Pomegranate season

It’s been a few days since I’ve been to the store, partially because I’ve been working, but mostly because I might have misplaced the next edition of my credit card. Turns out plastic works less well when expired. But, new card located in stacks of other, less important paperwork that really ought to be recycled and trip to buy more cat litter accomplished.

At the store, I found that the ever busy merchandizers have replaced the halloween cookies that greeted me the last time I walked into the produce section, with a cardboard dishwasher box of pomegranates. Huge, mutant soft ball sized pomegranates. The box even provided a handy website and set of manuals for opening your pomegranate. Yes, we have no problem opening and consuming all the multiple layers of packaging on the halloween candy but the fruit has a freaking manual.

I noticed that recently on the squashes, too. Someone has been putting little stickers on the outside of all the gnarly gray and green gourds that say “great in the microwave!”. As if someone who was intimidated by a vegetable that resembles a zucchini with a lethal case of warts will suddenly say, “oh, I can just microwave it! Because not knowing how to cook it was the only think keeping me for wanting it for dinner.”. And I like squash, but that thing? Yeah, I don’t think so.

But pomegranates, they are magical. Despite what the little manual says, there is no way to open them cleanly or easily. That’s part of the greatness of pomegranates. You get your fingers in them, you stain everything within a six foot radius of you with magenta blood each time one of those stinking little arils explodes, you have to crack each one out like pop it beads so that you eat them only a few at a time and they break open in your mouth with an enthusiasm pop rocks only dream of. They are the anti-gnarly squash. They are gorgeous, inside and out.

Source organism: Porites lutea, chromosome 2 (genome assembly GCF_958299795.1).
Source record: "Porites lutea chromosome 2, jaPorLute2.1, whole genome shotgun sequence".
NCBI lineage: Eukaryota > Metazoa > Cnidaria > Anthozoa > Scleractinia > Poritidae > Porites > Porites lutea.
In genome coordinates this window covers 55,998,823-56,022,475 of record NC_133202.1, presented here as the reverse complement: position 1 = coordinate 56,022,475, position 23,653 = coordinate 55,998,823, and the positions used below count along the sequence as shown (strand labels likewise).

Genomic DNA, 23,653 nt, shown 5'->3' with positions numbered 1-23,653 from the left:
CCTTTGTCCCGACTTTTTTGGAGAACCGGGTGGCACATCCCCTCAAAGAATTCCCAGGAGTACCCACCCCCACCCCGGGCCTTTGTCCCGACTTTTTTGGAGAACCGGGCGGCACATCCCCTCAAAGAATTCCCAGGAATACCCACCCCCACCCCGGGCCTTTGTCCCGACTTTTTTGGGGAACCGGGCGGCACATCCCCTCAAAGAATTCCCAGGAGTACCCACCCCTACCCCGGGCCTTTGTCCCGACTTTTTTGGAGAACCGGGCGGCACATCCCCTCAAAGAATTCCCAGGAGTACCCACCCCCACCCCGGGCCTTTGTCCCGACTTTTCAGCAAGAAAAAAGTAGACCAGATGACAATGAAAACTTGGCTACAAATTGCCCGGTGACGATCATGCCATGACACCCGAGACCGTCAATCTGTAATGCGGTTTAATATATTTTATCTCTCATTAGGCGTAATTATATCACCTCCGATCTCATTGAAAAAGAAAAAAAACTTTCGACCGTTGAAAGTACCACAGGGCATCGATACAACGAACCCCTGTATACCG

And the best part is that they take so long to eat that just one can keep me entertained for hours. But then, it’s been said that I’m easily entertained.

I’ve been trying to press pomegranates into a poem since the last time pomegranate season rolled around but I seem to be stuck somewhere between not doing justice and butchering cliche. Or maybe it just needs more time and few more fruits. Or, maybe I should leave pomegranates to all the poets who have written about them for millennia and give some love the that poor gnarly squash, because really, I’m sure it is good in the microwave.

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One Response to Pomegranate season

  1. Tyrean says:

    Hilarious post!!! Loved the part about the candy packaging being easily consumed, and the fruit needing a manual .. . and the gnarly squash.
    Enjoyed your poem at Every Day Poets today too.

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